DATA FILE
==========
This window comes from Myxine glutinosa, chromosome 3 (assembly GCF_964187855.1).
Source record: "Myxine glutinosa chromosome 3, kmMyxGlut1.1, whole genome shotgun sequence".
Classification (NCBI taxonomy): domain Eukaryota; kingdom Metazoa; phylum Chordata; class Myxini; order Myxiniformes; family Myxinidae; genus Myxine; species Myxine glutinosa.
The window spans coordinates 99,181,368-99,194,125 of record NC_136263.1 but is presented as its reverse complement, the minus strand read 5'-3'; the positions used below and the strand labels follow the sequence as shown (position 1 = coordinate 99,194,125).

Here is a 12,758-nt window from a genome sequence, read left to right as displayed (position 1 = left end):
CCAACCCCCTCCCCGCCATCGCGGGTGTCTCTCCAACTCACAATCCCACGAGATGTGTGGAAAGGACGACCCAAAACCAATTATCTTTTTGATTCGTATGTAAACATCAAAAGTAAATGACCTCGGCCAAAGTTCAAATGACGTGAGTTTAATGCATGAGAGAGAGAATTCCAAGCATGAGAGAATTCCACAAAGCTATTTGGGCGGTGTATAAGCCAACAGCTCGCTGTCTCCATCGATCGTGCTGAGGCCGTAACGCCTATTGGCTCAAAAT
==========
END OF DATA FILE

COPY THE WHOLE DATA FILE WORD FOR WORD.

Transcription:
This window comes from Myxine glutinosa, chromosome 3 (assembly GCF_964187855.1).
Source record: "Myxine glutinosa chromosome 3, kmMyxGlut1.1, whole genome shotgun sequence".
Classification (NCBI taxonomy): domain Eukaryota; kingdom Metazoa; phylum Chordata; class Myxini; order Myxiniformes; family Myxinidae; genus Myxine; species Myxine glutinosa.
The window spans coordinates 99,181,368-99,194,125 of record NC_136263.1 but is presented as its reverse complement, the minus strand read 5'-3'; the positions used below and the strand labels follow the sequence as shown (position 1 = coordinate 99,194,125).

Here is a 12,758-nt window from a genome sequence, read left to right as displayed (position 1 = left end):
CCAACCCCCTCCCCGCCATCGCGGGTGTCTCTCCAACTCACAATCCCACGAGATGTGTGGAAAGGACGACCCAAAACCAATTATCTTTTTGATTCGTATGTAAACATCAAAAGTAAATGACCTCGGCCAAAGTTCAAATGACGTGAGTTTAATGCATGAGAGAGAGAATTCCAAGCATGAGAGAATTCCACAAAGCTATTTGGGCGGTGTATAAGCCAACAGCTCGCTGTCTCCATCGATCGTGCTGAGGCCGTAACGCCTATTGGCTCAAAAT